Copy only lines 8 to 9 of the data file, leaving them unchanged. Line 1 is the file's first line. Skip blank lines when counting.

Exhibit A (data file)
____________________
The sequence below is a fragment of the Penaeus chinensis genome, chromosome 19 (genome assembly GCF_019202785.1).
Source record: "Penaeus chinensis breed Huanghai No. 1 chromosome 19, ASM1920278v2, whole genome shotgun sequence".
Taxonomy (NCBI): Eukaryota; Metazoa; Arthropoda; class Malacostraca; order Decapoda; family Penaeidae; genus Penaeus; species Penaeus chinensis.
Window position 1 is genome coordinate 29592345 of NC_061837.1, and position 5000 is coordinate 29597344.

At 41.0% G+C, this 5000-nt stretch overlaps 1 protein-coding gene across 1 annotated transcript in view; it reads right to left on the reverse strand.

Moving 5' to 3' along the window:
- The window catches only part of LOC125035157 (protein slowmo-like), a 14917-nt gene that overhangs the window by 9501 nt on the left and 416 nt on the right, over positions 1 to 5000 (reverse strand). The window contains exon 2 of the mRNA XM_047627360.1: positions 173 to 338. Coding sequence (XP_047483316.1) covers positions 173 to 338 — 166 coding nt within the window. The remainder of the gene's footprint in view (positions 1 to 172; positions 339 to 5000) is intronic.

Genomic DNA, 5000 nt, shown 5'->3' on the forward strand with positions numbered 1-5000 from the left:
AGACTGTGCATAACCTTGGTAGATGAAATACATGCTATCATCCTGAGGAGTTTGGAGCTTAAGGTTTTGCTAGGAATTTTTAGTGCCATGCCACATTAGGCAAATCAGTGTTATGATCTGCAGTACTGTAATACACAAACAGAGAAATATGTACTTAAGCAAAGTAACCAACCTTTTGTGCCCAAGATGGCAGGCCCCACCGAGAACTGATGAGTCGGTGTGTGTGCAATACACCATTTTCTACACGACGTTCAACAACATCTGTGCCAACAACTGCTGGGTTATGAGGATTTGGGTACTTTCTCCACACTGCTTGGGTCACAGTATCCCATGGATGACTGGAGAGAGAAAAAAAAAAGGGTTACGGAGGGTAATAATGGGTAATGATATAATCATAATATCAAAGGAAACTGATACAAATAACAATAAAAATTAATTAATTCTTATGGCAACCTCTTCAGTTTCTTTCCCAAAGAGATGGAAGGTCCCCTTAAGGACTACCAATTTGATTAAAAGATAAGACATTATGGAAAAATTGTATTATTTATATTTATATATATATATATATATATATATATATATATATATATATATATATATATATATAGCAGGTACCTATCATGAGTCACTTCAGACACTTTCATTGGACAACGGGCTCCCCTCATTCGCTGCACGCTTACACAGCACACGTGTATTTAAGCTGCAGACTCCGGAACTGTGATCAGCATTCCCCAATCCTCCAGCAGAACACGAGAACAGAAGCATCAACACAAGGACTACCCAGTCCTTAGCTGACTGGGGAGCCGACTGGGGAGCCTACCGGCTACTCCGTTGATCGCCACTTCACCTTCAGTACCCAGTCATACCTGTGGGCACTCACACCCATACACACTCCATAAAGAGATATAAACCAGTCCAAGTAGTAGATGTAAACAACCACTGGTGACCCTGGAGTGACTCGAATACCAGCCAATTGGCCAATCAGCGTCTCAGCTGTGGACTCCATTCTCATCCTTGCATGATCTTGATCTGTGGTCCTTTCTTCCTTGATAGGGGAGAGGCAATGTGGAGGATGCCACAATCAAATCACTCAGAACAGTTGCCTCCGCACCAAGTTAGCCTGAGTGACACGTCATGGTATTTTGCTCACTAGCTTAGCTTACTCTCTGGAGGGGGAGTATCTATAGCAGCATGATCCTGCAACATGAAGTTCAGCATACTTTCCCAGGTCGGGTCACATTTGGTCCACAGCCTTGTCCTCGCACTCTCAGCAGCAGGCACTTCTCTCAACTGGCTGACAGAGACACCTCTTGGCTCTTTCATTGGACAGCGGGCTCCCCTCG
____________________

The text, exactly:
Genomic DNA, 5000 nt, shown 5'->3' on the forward strand with positions numbered 1-5000 from the left:
AGACTGTGCATAACCTTGGTAGATGAAATACATGCTATCATCCTGAGGAGTTTGGAGCTTAAGGTTTTGCTAGGAATTTTTAGTGCCATGCCACATTAGGCAAATCAGTGTTATGATCTGCAGTACTGTAATACACAAACAGAGAAATATGTACTTAAGCAAAGTAACCAACCTTTTGTGCCCAAGATGGCAGGCCCCACCGAGAACTGATGAGTCGGTGTGTGTGCAATACACCATTTTCTACACGACGTTCAACAACATCTGTGCCAACAACTGCTGGGTTATGAGGATTTGGGTACTTTCTCCACACTGCTTGGGTCACAGTATCCCATGGATGACTGGAGAGAGAAAAAAAAAAGGGTTACGGAGGGTAATAATGGGTAATGATATAATCATAATATCAAAGGAAACTGATACAAATAACAATAAAAATTAATTAATTCTTATGGCAACCTCTTCAGTTTCTTTCCCAAAGAGATGGAAGGTCCCCTTAAGGACTACCAATTTGATTAAAAGATAAGACATTATGGAAAAATTGTATTATTTATATTTATATATATATATATATATATATATATATATATATATATATATATATATATATATAGCAGGTACCTATCATGAGTCACTTCAGACACTTTCATTGGACAACGGGCTCCCCTCATTCGCTGCACGCTTACACAGCACACGTGTATTTAAGCTGCAGACTCCGGAACTGTGATCAGCATTCCCCAATCCTCCAGCAGAACACGAGAACAGAAGCATCAACACAAGGACTACCCAGTCCTTAGCTGACTGGGGAGCCGACTGGGGAGCCTACCGGCTACTCCGTTGATCGCCACTTCACCTTCAGTACCCAGTCATACCTGTGGGCACTCACACCCATACACACTCCATAAAGAGATATAAACCAGTCCAAGTAGTAGATGTAAACAACCACTGGTGACCCTGGAGTGACTCGAATACCAGCCAATTGGCCAATCAGCGTCTCAGCTGTGGACTCCATTCTCATCCTTGCATGATCTTGATCTGTGGTCCTTTCTTCCTTGATAGGGGAGAGGCAATGTGGAGGATGCCACAATCAAATCACTCAGAACAGTTGCCTCCGCACCAAGTTAGCCTGAGTGACACGTCATGGTATTTTGCTCACTAGCTTAGCTTACTCTCTGGAGGGGGAGTATCTATAGCAGCATGATCCTGCAACATGAAGTTCAGCATACTTTCCCAGGTCGGGTCACATTTGGTCCACAGCCTTGTCCTCGCACTCTCAGCAGCAGGCACTTCTCTCAACTGGCTGACAGAGACACCTCTTGGCTCTTTCATTGGACAGCGGGCTCCCCTCG